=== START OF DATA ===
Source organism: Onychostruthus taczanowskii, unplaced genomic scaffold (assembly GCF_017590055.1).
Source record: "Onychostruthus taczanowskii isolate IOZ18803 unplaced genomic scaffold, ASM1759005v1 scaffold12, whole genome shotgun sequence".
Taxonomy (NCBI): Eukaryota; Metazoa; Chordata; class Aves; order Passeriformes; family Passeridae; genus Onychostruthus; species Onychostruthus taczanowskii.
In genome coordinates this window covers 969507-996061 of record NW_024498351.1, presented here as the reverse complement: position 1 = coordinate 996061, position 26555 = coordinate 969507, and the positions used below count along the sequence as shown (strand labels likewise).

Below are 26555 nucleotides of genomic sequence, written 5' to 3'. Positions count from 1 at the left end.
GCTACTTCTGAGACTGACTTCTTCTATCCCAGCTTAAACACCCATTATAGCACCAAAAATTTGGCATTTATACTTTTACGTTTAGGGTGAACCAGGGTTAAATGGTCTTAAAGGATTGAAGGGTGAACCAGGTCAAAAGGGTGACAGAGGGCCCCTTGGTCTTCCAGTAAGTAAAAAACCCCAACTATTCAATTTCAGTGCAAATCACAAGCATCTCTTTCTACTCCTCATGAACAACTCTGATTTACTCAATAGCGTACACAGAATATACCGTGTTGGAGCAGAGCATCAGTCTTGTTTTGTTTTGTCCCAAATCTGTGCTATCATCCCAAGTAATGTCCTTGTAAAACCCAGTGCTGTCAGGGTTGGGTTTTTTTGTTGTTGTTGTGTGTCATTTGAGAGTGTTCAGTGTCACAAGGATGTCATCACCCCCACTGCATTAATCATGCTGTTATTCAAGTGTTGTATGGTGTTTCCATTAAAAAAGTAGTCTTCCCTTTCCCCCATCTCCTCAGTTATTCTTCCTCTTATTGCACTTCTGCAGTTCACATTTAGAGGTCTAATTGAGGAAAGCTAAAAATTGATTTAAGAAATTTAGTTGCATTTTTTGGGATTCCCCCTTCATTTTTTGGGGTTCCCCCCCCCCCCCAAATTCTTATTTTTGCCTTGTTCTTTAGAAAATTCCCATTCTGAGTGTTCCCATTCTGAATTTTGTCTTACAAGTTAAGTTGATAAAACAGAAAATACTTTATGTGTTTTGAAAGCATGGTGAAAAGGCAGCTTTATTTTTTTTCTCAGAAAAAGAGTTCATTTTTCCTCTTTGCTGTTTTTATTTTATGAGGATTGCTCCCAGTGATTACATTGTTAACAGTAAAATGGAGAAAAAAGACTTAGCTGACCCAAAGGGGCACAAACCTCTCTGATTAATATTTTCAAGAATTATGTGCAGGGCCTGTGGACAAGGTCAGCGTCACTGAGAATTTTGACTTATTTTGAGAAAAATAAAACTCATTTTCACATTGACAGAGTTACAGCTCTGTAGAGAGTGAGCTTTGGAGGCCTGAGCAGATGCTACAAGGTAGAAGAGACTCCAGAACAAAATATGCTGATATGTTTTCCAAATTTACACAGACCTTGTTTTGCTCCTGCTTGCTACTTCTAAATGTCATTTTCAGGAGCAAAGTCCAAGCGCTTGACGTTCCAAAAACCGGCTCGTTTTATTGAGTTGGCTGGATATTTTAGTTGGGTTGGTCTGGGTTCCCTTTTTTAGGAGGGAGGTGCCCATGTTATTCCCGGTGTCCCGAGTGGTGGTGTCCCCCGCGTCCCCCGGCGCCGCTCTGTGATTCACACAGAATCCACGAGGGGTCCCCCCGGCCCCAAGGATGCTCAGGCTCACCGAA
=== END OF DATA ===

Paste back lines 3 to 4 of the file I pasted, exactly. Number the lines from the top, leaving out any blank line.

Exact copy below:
Taxonomy (NCBI): Eukaryota; Metazoa; Chordata; class Aves; order Passeriformes; family Passeridae; genus Onychostruthus; species Onychostruthus taczanowskii.
In genome coordinates this window covers 969507-996061 of record NW_024498351.1, presented here as the reverse complement: position 1 = coordinate 996061, position 26555 = coordinate 969507, and the positions used below count along the sequence as shown (strand labels likewise).